From the Great Resignation to the Great Domestication

If the Great Resignation has achieved such a major impact, it is because it comes from the United States: packaged, labeled and vacuum sealed as the great broadcast. Renouncing from work and pillorying the work culture of the world’s leading power? Perfect. Although, if one digs, the first thing to realize is how unoriginal this renunciation is, which, like the famous ghost of the revolution of the proletariat, this time it returns to roam the world inviting it to spread in homes rather than to unite in the factory.

Of course, it is important that this multitudinous denial comes from a country that until not to long ago praised labor as the cornerstone of its national dream. But it is too early for euphoria and to know if this movement will confirm the theories sustained in the illusion of a decent job or if it will definitively demolish them. If it will update the right to laziness that Paul Lafargue placed in Marxism as the B-side of The Capital or if it will end up diluting its impetus in another of those cultural skirmishes so typical of the hypermarket that moves contemporary capitalism.

At this time, the connection of this Great Resignation with the tradition that, since previous centuries, had activated such classics of laziness as Philippe de la Guerre and Gotthold Ephraim Lessing, Bertrand Russell and Jacques Leclercq, is not even entirely evident. Without so much advertisement, the Caribbean has been trying to grandimitize since the times of slavery. And it is no coincidence that Lafargue, the great ideologist of laziness as an anti-system strategy, was born there in a family of planters. I know that the combination of Caribbean people with laziness often tends to stereotype; but today, it may be worthwhile to reset the cliché as a spearhead against the glorification of work at the very heart of the Protestant ethic.

This is what writer and editor Vivian Abenshushan has been proposing, from Mexico, for the past 15 years. A long-term, intense and systematic resignation, deployed around a project like Tumbona Ediciones, which proclaims, “the universal right to laziness” and welcomes “books with a heterodox and irreverent spirit, books with aesthetic vitality and intellectual risk, impure books that can go from one side to the other of artistic ramifications”. Abenshushan’s method is also fixed in her digital proposals or in books such as El clan de los insomnes (Maxi), a volume of stories about the creativity latent in the decision of not to sleep and the alternative world that can be built from that nocturnality.

If Marcel Duchamp –a gentelman of leisure– dedicated his life to building a “definitively unfinished” work, in her Permanent Black Work (Sexto Piso), this novelist advances an “unfinished work that is at the same time impossible to conclude”. This recent book is, at the same time, a canon of the obscure labors that sustain circulating literature and a list of manifestos against the culture of work (understood, without further ado, as a culture of appropriation of that work). Hence his perception of the architecture of the slave ship as the ideal site of a division of labor capable of crossing centuries and worlds (as understood by artists like Manuel Mendive and Rogelio López Cuenca or a historian like Marcus Rediker). Abenshushan’s method establishes a genealogy of acedia as a creative strategy that transcends the obvious incitement of not to work. At the same time, it makes us suspicious of this Great Resignation and of that widespread obedience, according to which even our most radical resistance must always be imported from the centers of world power in order to be considered.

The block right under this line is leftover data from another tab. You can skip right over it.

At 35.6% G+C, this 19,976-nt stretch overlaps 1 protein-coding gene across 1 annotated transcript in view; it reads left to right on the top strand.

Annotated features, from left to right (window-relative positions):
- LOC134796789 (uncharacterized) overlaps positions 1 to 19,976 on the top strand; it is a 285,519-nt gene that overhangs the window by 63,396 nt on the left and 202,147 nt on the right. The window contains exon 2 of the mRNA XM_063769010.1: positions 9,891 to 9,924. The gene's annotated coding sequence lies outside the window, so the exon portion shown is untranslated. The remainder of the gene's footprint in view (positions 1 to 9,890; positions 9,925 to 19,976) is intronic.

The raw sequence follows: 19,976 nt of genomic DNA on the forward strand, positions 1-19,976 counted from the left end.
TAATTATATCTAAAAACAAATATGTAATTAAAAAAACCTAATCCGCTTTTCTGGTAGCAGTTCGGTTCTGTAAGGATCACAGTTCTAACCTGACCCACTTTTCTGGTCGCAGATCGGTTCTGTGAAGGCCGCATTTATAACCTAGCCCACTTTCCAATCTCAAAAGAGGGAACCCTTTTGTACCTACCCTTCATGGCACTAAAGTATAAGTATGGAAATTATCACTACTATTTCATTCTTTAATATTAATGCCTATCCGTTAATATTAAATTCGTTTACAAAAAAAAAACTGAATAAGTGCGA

In 1989, the collapse of communism served to allow those societies based on the dictatorship of the proletariat to give way to the emergence of digital production and the heyday of Microsoft. If this implied a change in the meaning of work, the pandemic has served to entrench a transformation in the space of that work. If 30 years ago the walls dividing systems were torn down, today the boundaries separating work and home have been torn down. In 1989, the demolition of the vigilant yet protective state of communism left millions of people out in the open. What better palliative, then, than to put exploitation to rest in your own home, sheltered from anything resembling a community?

The subversive fringe of laziness has always been linked to a relaxation in time and not, as is the case today, to a contraction in space. That is why we should be suspicious of this renunciation that today expands in the post-pandemic, just when working remotely had reached the dimension of a labor model.

On this point, it is legitimate to suspect that, after the Great Resignation, what is being sold to us, with our applause included, is nothing more than a great domestication.

Originally published in El País, Babelia, December 3, 2021.

Translation from Spanish by Sergio Vitier.

Iván de la Nuez. Essayist and curator. Among his books are La Balsa Perpetua [The Perpetual Raft], El Mapa de Sal [The Map of Salt], Fantasía Roja [Red Fantasy], El Comunista Manifiesto [The Comunist Manifesto], Teoría de la Retaguardia [Theory of the Rear Guard] and Cubantropía [Cubantrophy]. Among his exhibitions, La Isla Posible, Parque Humano, Postcapital, Atopía, Iconocracia, Nunca Real/Siempre verdadero y La Utopía Paralela [The Possible Island, Human Park, Postcapital, Atopia, Iconocracy, Never Real / Always True and The Parallel Utopia].


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